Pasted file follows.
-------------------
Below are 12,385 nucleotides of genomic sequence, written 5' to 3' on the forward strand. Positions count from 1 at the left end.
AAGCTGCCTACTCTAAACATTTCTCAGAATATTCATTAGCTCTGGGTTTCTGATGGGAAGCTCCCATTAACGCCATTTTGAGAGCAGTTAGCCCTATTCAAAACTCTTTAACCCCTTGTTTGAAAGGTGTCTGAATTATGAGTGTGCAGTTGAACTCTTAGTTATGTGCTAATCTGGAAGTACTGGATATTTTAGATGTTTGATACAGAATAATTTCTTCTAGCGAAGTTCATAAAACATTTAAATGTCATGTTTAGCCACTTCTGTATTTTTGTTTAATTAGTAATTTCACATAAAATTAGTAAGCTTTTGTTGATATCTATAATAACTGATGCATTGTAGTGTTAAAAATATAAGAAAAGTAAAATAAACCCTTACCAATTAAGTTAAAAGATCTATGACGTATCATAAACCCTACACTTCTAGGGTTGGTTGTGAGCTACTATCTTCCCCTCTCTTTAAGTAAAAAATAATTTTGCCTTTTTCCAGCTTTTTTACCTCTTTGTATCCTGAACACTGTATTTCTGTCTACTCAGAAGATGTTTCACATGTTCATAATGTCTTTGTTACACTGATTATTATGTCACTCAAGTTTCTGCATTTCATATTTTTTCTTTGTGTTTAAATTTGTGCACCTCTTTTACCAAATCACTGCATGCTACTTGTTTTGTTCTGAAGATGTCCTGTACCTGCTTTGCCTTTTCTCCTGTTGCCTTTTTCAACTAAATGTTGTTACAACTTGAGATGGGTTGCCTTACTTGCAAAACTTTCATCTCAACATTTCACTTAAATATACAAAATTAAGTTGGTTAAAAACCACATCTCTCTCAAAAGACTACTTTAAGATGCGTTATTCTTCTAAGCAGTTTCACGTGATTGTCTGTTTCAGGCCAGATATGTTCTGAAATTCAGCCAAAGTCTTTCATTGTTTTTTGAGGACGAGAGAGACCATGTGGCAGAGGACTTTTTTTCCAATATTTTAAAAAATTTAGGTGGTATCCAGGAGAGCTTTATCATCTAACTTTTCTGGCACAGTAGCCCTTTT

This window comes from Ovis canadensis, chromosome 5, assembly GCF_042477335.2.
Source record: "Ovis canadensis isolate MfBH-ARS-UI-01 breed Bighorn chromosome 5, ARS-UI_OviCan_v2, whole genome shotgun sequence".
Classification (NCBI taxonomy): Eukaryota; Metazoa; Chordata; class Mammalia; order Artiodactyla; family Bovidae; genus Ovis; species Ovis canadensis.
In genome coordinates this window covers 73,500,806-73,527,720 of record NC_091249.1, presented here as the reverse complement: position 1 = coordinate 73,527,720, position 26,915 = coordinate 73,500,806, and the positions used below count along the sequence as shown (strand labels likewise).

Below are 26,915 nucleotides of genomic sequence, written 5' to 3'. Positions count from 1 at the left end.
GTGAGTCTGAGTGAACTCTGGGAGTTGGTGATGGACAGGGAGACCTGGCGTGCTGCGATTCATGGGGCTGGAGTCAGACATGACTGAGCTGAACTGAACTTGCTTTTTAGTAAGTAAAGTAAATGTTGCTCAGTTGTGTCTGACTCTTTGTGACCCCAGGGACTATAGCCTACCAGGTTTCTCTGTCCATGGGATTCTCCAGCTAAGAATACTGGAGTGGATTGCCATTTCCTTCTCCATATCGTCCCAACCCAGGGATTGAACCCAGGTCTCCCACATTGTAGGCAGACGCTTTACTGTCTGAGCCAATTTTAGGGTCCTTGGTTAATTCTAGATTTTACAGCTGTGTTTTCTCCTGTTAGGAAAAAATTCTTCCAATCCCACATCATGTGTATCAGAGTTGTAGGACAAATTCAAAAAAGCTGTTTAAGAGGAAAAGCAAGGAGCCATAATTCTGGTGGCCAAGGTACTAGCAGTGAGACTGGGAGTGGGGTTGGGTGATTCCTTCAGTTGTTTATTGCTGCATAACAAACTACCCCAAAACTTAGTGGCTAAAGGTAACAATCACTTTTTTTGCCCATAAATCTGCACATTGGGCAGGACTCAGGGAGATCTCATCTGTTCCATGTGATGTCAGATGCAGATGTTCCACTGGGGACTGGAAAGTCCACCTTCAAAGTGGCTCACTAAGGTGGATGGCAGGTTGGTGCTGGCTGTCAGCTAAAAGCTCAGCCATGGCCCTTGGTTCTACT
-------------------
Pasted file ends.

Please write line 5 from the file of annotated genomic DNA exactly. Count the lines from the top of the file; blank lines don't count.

Classification (NCBI taxonomy): Eukaryota; Metazoa; Chordata; class Mammalia; order Artiodactyla; family Bovidae; genus Ovis; species Ovis canadensis.